How do you say goodbye to a customer who no longer wants you?
Smart marketers realize that ex-customers can help or hurt your brand depending on how you treat them when they want to leave. Here are two examples: one from a company that does not understand this reality, and the other from one who does.
The Bad: Earthlink
I recently decided to drop Earthlink for my Internet access at home. I grew tired of its bad service and of being harassed by my friends (“You use Earthlink? They still around? I’ll bet you’re a big fan of AOL, too.”)
After some easy surfing online, I found a phone number to call in order to drop my account. Well, wouldn’t you know? Right off the bat, I’m in phone-tree hell. After enduring the usual awkward voice prompts (“What are you calling about? Please say one of the following options”) and a lengthy hold time, I got through to a human being — who, of course, was disappointed to learn that I was calling to say goodbye.
The Earthlink dude subjected me to a battery of questions about why I wanted to drop the service and how come I wasn’t satisfied when his records showed I had had several conversations with its tech support team. He wanted to open up the service logs and discuss each issue I’d encountered and why those issues were not resolved.
I explained that the very fact those issues (some going back years) were not resolved was good enough reason for me to look elsewhere for service, and at this point it was just time for me to move on . . . so please, what was the next step to do that?
He transferred me to someone else in the billing department.
So the next Earthlink dude again subjected me to a battery of questions about why I wanted to drop the service – kind of like a rinse and repeat of my dialogue with the first Earthlink dude. Earthlink Dude #2 then warned me about all the emails to my dead account that would go unanswered forever (as if I always wanted to read those unsolicited offers to enhance my manhood).
And then he offered me a service that would allow me to check my emails even after I had dropped Earthlink (for a monthly fee, of course). So here’s what happened:
Me: “I have switched to another email provider, so let’s not worry about that. I know you have a job to do, but let’s just use this time to cancel my account.”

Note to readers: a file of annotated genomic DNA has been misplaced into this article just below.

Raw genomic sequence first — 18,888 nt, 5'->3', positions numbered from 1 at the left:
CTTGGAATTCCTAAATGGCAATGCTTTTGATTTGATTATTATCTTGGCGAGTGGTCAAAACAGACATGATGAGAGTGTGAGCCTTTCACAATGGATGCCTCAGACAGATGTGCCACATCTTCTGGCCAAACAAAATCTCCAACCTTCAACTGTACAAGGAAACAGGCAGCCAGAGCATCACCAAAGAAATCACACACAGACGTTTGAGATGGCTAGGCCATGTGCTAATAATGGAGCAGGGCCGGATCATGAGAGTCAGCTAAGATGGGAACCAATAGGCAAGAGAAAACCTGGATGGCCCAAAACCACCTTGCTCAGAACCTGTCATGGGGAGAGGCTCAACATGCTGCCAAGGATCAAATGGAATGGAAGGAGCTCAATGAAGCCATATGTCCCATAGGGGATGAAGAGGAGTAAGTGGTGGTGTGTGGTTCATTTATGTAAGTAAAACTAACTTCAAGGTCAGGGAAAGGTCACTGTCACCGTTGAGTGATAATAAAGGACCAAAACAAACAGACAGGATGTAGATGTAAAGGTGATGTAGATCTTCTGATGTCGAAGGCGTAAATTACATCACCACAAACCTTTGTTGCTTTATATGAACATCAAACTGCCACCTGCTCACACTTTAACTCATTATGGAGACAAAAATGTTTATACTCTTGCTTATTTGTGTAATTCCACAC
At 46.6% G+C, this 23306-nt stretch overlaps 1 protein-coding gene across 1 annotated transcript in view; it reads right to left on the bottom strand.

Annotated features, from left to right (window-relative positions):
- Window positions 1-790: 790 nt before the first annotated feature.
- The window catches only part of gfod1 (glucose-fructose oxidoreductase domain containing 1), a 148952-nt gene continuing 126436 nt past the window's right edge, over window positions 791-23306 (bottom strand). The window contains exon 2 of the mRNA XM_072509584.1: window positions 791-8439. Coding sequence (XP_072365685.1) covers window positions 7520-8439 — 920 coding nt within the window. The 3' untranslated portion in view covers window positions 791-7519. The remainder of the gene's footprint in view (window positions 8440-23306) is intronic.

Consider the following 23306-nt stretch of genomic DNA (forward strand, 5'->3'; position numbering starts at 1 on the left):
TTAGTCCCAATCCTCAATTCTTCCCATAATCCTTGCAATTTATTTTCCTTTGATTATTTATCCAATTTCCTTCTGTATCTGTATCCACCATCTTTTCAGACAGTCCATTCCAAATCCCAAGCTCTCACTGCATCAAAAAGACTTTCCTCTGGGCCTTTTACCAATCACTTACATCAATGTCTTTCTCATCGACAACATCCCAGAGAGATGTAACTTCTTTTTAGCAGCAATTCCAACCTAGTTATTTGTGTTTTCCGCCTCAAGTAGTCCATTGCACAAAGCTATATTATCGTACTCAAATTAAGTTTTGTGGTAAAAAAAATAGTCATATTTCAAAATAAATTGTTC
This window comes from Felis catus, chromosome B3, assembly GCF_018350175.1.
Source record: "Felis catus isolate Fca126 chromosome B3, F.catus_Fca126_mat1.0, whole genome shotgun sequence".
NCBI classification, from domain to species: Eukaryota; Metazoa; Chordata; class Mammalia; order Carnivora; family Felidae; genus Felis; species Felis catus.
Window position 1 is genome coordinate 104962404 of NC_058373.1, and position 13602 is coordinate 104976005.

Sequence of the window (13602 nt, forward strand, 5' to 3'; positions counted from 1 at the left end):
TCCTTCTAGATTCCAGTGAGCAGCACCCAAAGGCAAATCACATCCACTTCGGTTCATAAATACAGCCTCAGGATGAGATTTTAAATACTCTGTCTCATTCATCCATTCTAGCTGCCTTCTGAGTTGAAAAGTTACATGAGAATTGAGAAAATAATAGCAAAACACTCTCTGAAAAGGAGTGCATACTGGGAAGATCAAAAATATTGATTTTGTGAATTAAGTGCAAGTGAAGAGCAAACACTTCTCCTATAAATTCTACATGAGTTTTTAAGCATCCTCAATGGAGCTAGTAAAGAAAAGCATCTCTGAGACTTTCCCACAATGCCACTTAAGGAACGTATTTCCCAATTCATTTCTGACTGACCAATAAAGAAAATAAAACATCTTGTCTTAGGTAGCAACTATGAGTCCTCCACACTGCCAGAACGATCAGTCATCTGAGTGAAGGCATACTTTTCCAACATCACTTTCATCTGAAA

Him: “I would like to transfer you to tech support to discuss your issues at this point.”
Me: “Um, no. I’m really done.”
Him: “Then I must put you on hold for awhile to complete this transaction.”
Me: “How long?”
Him: “Just awhile.”
Me: “But we’re done. Please. I’ve been on the line awhile. I just want to stop being a customer.”
Him: “I need to get information and confirm with Earthlink.”
On, and on . . . and on the conversation went. Eventually I was liberated (I think – I’ll really know when I stop getting billed for service.)
The Good: Netflix
I needed to do some budget cutting last year. Alas, I had to say goodbye to Netflix at least for awhile. Netflix made it easy – but also difficult, in a good way — to say goodbye.
The easy part: you just go online and drop your account by yourself. Just a few clicks and you are done. No muss, no fuss, no pushback, no guilt trip. The site uses clear but friendly language letting you know that you will be missed.
But Netflix makes you think before you drop your account. Via an online interface, Netflix offers you a few alternatives for saving money before you go away, like scaling back your subscription. The offer is not done in an annoying way, more like “Before you go, have you thought about these alternatives?”
And, if you truly do want to stop being a customer, Netflix offers to save your personal preferences for your account in case you want to return some day. Brilliant. In essence, Netflix is saying, “We’re sorry to see you go, but we won’t forget you if you want to come back.”
And after that, Netflix gently follows up with special offers just in case you might want to return – a great approach that only makes me wonder if customers might be tempted to drop Netflix in order to be courted again.
The lesson? Customers can be brand ambassadors or detractors long after they do business with you. Netflix understands. Earthlink does not.